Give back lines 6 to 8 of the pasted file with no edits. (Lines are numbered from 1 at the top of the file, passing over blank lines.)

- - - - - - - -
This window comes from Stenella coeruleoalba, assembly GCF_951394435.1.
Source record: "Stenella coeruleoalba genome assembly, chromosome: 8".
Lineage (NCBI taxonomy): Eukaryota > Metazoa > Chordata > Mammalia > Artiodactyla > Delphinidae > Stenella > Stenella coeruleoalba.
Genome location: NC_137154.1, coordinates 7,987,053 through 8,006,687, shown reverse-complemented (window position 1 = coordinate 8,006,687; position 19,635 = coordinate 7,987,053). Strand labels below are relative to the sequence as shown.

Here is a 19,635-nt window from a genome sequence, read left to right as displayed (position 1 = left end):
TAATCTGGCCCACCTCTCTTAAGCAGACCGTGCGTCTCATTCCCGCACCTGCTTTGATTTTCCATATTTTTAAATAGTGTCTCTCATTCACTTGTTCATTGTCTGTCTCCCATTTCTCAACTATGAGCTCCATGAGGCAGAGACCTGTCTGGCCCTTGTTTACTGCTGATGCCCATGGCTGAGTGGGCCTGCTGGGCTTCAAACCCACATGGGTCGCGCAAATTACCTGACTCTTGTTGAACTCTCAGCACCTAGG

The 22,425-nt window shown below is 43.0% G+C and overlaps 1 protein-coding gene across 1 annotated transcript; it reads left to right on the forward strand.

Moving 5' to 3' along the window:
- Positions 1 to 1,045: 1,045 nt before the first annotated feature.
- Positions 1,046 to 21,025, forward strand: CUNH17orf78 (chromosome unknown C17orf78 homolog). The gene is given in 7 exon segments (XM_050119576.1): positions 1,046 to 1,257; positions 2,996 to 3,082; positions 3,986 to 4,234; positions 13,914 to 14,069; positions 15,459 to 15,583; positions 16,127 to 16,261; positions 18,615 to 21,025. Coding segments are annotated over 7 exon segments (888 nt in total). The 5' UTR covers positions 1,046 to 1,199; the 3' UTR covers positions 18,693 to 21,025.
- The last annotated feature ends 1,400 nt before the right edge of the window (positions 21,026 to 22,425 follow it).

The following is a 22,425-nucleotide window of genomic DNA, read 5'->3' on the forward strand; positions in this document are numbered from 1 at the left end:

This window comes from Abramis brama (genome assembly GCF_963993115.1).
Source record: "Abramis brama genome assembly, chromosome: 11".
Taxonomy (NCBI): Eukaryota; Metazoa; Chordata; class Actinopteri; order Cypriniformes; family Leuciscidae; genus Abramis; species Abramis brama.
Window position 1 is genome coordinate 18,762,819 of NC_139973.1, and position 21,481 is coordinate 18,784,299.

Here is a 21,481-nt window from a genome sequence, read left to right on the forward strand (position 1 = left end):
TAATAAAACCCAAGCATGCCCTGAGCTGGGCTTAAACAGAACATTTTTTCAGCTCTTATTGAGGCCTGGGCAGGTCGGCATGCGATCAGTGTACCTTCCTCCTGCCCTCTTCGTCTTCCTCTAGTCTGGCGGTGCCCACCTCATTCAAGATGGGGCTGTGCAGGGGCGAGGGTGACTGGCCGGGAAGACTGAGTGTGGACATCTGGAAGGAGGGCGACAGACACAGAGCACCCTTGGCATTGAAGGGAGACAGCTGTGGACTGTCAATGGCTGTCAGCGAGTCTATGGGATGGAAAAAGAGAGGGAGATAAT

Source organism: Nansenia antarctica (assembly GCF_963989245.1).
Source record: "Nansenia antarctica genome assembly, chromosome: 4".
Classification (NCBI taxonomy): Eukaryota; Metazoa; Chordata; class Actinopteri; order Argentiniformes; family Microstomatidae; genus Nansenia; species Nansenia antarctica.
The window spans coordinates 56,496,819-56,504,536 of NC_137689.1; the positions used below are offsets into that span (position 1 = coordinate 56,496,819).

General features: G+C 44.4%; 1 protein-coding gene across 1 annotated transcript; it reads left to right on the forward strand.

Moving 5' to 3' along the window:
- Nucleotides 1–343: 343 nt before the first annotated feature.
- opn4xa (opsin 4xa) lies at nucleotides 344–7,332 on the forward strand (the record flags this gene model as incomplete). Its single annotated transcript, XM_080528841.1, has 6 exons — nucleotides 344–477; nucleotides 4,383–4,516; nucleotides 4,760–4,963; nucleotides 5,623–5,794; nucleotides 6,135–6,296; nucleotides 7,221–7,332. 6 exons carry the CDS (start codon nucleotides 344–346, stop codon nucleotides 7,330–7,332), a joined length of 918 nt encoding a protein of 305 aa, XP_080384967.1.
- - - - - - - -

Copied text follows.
TAATCTGGCCCACCTCTCTTAAGCAGACCGTGCGTCTCATTCCCGCACCTGCTTTGATTTTCCATATTTTTAAATAGTGTCTCTCATTCACTTGTTCATTGTCTGTCTCCCATTTCTCAACTATGAGCTCCATGAGGCAGAGACCTGTCTGGCCCTTGTTTACTGCTGATGCCCATGGCTGAGTGGGCCTGCTGGGCTTCAAACCCACATGGGTCGCGCAAATTACCTGACTCTTGTTGAACTCTCAGCACCTAGG

The 22,425-nt window shown below is 43.0% G+C and overlaps 1 protein-coding gene across 1 annotated transcript; it reads left to right on the forward strand.

Moving 5' to 3' along the window: